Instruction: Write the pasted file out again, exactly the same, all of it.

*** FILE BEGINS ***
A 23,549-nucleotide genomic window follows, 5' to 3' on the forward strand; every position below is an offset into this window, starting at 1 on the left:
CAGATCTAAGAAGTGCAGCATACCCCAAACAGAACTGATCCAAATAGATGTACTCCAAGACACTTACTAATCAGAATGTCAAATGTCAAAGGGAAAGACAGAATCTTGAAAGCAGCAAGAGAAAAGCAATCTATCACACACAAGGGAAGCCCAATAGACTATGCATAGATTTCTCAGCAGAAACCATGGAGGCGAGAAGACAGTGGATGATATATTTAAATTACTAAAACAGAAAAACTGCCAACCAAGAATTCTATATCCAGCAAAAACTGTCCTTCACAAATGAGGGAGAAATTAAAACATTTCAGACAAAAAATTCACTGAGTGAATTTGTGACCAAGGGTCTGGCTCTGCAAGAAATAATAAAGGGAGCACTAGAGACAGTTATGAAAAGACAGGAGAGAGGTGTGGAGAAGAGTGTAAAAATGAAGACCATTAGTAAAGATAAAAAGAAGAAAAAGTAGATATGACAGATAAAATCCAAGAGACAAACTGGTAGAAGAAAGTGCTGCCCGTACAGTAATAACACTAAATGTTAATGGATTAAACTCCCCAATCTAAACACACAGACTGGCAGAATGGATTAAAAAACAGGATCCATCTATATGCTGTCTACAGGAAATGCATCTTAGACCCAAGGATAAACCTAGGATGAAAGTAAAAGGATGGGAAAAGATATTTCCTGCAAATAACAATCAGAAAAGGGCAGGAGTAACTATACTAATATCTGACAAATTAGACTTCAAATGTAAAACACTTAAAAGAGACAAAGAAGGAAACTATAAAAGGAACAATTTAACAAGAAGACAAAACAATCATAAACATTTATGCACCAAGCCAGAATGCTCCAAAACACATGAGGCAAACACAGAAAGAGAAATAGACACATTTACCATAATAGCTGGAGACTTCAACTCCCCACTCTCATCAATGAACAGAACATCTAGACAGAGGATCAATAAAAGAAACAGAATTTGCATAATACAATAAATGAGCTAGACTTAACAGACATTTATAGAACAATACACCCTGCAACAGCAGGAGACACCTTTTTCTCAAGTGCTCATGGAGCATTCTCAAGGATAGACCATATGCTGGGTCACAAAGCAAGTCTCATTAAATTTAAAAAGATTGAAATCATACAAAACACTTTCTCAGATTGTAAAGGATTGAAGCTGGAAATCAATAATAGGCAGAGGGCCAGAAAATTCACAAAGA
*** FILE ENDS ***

A 23,549-nucleotide genomic window follows, 5' to 3' on the forward strand; every position below is an offset into this window, starting at 1 on the left:
CAGATCTAAGAAGTGCAGCATACCCCAAACAGAACTGATCCAAATAGATGTACTCCAAGACACTTACTAATCAGAATGTCAAATGTCAAAGGGAAAGACAGAATCTTGAAAGCAGCAAGAGAAAAGCAATCTATCACACACAAGGGAAGCCCAATAGACTATGCATAGATTTCTCAGCAGAAACCATGGAGGCGAGAAGACAGTGGATGATATATTTAAATTACTAAAACAGAAAAACTGCCAACCAAGAATTCTATATCCAGCAAAAACTGTCCTTCACAAATGAGGGAGAAATTAAAACATTTCAGACAAAAAATTCACTGAGTGAATTTGTGACCAAGGGTCTGGCTCTGCAAGAAATAATAAAGGGAGCACTAGAGACAGTTATGAAAAGACAGGAGAGAGGTGTGGAGAAGAGTGTAAAAATGAAGACCATTAGTAAAGATAAAAAGAAGAAAAAGTAGATATGACAGATAAAATCCAAGAGACAAACTGGTAGAAGAAAGTGCTGCCCGTACAGTAATAACACTAAATGTTAATGGATTAAACTCCCCAATCTAAACACACAGACTGGCAGAATGGATTAAAAAACAGGATCCATCTATATGCTGTCTACAGGAAATGCATCTTAGACCCAAGGATAAACCTAGGATGAAAGTAAAAGGATGGGAAAAGATATTTCCTGCAAATAACAATCAGAAAAGGGCAGGAGTAACTATACTAATATCTGACAAATTAGACTTCAAATGTAAAACACTTAAAAGAGACAAAGAAGGAAACTATAAAAGGAACAATTTAACAAGAAGACAAAACAATCATAAACATTTATGCACCAAGCCAGAATGCTCCAAAACACATGAGGCAAACACAGAAAGAGAAATAGACACATTTACCATAATAGCTGGAGACTTCAACTCCCCACTCTCATCAATGAACAGAACATCTAGACAGAGGATCAATAAAAGAAACAGAATTTGCATAATACAATAAATGAGCTAGACTTAACAGACATTTATAGAACAATACACCCTGCAACAGCAGGAGACACCTTTTTCTCAAGTGCTCATGGAGCATTCTCAAGGATAGACCATATGCTGGGTCACAAAGCAAGTCTCATTAAATTTAAAAAGATTGAAATCATACAAAACACTTTCTCAGATTGTAAAGGATTGAAGCTGGAAATCAATAATAGGCAGAGGGCCAGAAAATTCACAAAGA